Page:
Saturday, April 16, 2011

FATS: Questioning The Standard American Low-Fat Diet Craze

Since the late 1980's the FDA has advised American consumers to avoid diets rich in saturated fats with claims that high fat diets are the leading cause of heart disease, cancers and obesity. With that claim an entire marketing campaign for low-fat and fat-free options bombarding our local grocery aisles. It was simple enough reasoning really, when you eat fat you get fat, so FAT must be avoided at all cost. But what the FDA conveniently forgot to mention is that not ALL FATS are created equal. They unfortunately didn't give you enough information about their new fat-free diet plan, or mention that often times following an exclusive fat-free diet can cause you more harm then good. Fats come in many forms, and to spare you all the molecular chemistry breakdown lets give you some FAST FAT FACTS:

1.Saturated Fats: Stable molecular structures. Remain stabilized at high heat( they don't burn easlily). Are most commonly found in animal products (meats)and tropical oils. Although the standard American diet has told you to limit or to stay away from saturated fats, here is an excerpt from Mary Enig's article, The Truth About Saturated Fats:

The benefits of saturated fats

The much-maligned saturated fats—which Americans are trying to avoid—are not the cause of our modern diseases. In fact, they play many important roles in the body chemistry:

  1. Saturated fatty acids constitute at least 50% of the cell membranes. They are what gives our cells necessary stiffness and integrity.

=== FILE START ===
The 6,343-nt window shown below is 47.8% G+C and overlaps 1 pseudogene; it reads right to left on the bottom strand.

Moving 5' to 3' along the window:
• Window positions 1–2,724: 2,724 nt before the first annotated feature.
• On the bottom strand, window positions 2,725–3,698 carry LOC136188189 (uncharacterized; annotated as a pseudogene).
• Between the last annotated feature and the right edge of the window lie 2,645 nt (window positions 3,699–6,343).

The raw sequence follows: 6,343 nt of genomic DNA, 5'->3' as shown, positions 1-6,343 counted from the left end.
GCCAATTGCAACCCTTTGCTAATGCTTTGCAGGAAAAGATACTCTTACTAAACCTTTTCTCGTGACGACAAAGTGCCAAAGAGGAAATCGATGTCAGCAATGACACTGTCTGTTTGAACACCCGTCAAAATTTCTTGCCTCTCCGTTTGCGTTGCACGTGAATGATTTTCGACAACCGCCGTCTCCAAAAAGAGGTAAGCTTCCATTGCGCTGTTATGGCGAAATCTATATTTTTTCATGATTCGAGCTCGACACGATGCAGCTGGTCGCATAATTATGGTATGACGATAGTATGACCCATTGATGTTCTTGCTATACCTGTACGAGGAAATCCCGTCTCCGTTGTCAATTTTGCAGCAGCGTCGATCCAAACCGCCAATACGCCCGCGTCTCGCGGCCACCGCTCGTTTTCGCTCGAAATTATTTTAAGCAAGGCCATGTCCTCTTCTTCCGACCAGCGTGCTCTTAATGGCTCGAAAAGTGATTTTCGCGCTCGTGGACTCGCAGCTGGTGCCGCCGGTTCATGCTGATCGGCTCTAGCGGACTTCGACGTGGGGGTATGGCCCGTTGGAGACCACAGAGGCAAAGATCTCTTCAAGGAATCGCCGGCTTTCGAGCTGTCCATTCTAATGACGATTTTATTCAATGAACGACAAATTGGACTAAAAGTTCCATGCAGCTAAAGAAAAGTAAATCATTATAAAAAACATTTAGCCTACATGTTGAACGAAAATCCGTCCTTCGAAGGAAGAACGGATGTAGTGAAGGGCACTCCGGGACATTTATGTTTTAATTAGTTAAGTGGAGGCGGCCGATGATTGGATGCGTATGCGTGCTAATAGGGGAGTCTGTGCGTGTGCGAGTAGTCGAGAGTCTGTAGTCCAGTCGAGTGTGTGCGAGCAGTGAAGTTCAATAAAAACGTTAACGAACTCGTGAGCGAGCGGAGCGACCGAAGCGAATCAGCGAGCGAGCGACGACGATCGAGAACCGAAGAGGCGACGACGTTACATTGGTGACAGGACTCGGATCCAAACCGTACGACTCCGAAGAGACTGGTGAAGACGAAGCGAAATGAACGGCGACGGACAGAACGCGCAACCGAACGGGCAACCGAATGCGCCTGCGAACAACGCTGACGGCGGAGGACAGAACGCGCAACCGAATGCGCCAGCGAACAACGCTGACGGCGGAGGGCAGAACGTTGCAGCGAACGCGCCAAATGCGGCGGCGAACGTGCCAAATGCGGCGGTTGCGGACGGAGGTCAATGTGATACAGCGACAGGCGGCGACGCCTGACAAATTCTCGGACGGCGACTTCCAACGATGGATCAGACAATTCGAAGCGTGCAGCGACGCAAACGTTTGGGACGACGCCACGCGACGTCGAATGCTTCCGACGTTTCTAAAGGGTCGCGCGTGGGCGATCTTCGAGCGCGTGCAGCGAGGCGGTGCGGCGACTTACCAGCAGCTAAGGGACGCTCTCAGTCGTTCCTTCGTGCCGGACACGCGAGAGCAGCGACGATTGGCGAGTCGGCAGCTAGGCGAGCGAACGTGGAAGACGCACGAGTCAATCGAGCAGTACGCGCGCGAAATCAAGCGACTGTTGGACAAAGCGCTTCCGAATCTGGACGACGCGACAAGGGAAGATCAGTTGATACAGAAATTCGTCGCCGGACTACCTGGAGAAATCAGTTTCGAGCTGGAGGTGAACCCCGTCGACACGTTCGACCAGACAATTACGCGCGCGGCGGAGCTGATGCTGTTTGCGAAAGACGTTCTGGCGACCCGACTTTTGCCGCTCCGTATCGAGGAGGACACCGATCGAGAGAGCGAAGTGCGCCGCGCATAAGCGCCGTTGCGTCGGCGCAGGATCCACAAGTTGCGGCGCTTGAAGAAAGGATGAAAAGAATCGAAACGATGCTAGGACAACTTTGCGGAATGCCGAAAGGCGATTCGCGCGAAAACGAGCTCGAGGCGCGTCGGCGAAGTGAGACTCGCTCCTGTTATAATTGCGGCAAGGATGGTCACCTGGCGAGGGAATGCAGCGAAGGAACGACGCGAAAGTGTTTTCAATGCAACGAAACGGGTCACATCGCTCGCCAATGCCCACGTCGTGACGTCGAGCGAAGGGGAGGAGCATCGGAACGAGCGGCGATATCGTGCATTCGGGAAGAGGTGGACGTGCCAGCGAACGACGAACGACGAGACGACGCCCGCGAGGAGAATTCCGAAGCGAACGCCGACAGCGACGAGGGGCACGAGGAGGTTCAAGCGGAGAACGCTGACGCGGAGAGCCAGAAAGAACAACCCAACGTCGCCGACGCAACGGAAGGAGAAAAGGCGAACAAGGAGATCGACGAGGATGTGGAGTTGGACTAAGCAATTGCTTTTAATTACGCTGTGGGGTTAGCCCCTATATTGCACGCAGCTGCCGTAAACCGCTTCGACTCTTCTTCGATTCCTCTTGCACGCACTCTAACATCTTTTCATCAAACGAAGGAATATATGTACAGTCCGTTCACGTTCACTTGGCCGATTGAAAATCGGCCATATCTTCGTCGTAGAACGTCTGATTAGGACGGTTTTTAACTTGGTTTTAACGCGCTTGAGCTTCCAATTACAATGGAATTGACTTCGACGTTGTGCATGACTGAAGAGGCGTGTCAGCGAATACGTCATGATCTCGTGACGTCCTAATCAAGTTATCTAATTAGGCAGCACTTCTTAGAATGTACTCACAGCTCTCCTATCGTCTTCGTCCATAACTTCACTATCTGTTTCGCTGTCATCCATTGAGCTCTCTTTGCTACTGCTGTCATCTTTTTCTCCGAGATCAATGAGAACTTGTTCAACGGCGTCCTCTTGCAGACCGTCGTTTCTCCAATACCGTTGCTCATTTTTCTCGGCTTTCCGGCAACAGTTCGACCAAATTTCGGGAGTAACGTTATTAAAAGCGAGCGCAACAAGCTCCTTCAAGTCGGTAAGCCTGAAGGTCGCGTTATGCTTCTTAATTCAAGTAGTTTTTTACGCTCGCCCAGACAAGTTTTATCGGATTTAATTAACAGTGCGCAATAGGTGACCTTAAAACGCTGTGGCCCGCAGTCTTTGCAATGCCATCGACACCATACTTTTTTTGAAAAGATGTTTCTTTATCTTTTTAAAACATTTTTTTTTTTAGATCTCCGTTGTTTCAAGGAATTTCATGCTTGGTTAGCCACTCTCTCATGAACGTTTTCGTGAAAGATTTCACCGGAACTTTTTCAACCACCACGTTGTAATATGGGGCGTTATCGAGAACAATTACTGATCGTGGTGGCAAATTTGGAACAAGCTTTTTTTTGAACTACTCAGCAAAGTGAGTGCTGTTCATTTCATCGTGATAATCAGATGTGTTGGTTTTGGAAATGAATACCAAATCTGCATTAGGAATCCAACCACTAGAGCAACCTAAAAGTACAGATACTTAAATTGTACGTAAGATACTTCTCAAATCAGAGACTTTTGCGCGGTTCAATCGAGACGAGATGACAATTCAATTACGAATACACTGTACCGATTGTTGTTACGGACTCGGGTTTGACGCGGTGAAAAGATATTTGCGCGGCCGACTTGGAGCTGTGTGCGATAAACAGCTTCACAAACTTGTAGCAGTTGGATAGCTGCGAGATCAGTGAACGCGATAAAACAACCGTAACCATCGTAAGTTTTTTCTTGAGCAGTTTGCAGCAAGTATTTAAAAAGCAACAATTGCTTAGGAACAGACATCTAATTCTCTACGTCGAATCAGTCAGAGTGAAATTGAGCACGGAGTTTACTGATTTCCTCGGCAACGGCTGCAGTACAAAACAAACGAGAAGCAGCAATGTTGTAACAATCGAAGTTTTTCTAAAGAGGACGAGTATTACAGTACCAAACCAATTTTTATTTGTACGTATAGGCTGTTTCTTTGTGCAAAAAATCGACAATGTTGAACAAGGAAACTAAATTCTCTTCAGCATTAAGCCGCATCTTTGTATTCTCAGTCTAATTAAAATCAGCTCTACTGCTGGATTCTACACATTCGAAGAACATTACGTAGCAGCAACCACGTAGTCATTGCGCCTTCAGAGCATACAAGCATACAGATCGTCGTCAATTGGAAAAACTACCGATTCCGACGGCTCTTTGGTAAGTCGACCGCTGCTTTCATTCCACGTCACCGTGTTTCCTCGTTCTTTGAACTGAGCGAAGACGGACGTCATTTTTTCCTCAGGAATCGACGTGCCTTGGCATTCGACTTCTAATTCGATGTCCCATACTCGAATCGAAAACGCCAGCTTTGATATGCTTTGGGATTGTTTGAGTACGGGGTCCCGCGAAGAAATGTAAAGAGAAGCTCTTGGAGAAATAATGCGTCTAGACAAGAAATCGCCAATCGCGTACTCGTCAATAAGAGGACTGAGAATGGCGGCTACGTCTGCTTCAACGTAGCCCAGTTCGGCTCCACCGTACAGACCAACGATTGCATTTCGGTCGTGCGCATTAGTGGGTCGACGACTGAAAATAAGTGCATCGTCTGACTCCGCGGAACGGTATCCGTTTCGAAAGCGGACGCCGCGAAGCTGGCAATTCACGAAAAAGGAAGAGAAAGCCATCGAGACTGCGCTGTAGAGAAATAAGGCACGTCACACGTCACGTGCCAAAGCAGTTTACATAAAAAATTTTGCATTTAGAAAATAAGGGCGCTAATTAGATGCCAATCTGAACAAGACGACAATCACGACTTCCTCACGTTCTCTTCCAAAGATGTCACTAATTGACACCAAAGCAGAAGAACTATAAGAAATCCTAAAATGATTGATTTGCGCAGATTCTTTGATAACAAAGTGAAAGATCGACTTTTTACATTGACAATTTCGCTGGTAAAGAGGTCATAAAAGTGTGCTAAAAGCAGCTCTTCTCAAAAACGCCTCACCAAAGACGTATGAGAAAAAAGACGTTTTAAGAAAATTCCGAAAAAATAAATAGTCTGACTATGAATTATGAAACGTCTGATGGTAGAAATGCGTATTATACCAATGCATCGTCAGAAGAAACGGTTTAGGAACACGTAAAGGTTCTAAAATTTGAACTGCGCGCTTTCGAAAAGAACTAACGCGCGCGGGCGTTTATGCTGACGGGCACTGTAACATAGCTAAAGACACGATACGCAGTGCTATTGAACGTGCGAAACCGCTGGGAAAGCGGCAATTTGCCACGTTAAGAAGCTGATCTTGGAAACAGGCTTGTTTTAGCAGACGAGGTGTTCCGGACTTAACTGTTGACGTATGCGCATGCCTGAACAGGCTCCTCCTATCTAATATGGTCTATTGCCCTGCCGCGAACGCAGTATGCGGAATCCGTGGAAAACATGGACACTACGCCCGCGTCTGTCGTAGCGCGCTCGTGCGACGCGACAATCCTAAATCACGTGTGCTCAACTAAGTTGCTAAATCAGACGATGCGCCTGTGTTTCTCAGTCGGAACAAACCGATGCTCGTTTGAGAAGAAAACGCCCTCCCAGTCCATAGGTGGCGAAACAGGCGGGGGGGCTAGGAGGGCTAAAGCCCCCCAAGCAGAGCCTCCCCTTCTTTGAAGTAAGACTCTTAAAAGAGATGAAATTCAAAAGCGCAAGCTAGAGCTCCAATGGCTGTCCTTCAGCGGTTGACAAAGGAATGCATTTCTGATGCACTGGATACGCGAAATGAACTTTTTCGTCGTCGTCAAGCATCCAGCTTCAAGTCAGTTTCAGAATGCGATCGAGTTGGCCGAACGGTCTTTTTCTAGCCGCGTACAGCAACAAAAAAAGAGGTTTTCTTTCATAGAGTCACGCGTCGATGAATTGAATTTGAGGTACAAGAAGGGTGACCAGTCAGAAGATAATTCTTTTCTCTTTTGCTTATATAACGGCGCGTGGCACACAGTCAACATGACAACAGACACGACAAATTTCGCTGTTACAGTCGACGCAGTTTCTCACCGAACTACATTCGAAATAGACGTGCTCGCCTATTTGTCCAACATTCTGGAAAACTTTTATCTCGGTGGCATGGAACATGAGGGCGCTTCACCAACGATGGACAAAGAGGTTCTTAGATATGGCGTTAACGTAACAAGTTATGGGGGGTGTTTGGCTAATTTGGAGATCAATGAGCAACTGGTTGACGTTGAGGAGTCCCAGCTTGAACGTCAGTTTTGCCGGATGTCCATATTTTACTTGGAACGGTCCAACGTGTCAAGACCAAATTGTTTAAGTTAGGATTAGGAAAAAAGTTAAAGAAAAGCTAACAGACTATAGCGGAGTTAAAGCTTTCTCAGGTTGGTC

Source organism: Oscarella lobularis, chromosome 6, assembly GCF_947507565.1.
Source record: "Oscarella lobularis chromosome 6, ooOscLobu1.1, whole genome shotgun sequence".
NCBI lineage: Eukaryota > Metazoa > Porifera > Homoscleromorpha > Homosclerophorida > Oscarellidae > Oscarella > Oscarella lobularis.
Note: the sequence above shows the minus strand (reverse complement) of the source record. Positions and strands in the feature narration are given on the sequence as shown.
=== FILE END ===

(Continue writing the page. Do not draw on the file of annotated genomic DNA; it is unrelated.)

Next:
2. They play a vital role in the health of our bones. For calcium to be effectively incorporated into the skeletal structure, at least 50% of the dietary fats should be saturated.
  3. They lower Lp(a), a substance in the blood that indicates proneness to heart disease.They protect the liver from alcohol and other toxins, such as Tylenol.
  4. They enhance the immune system.
  5. They are needed for the proper utilization of essential fatty acids.
  6. Elongated omega-3 fatty acids are better retained in the tissues when the diet is rich in saturated fats.
  7. Saturated 18-carbon stearic acid and 16-carbon palmitic acid are the preferred foods for the heart, which is why the fat around the heart muscle is highly saturated.The heart draws on this reserve of fat in times of stress.
  8. Short- and medium-chain saturated fatty acids have important antimicrobial properties. They protect us against harmful microorganisms in the digestive tract.

The scientific evidence, honestly evaluated, does not support the assertion that "artery-clogging" saturated fats cause heart disease. Actually, evaluation of the fat in artery clogs reveals that only about 26% is saturated. The rest is unsaturated, of which more than half is polyunsaturated.

2. Monounsaturated Fats: Moderately stable molecularly. These liquefy at room temperature. Most commonly found in olive oils, avocados and nuts. This kind of fat has been known to stabilize blood sugar and prevent heart disease.

3. Polyunsaturated Fats: Polyunsaturated fats are molecularly unstable ( the burn fairly easily). These fats remain in liquid form. They do not hold up high heat. They are commonly found in fish and plant based oils. These fats help with heart, eye and brain function and health.
Trans Fats: These are commonly polyunsaturated fats that have been chemically altered through a process of heating the molecules in a process called hydrogenation. This is most commonly our 'go to' sunflower, corn or Canola oil that are the choice of many Americans who love to cook and bake them without worrying about burning their culinary masterpiece. The problem with TransFats is that they are foreign free roaming radicals that wreak havoc on your body causing a spike in bad cholesterol (LDL) leading to heart disease, overburdening your liver and being directly stored as fat around your organs.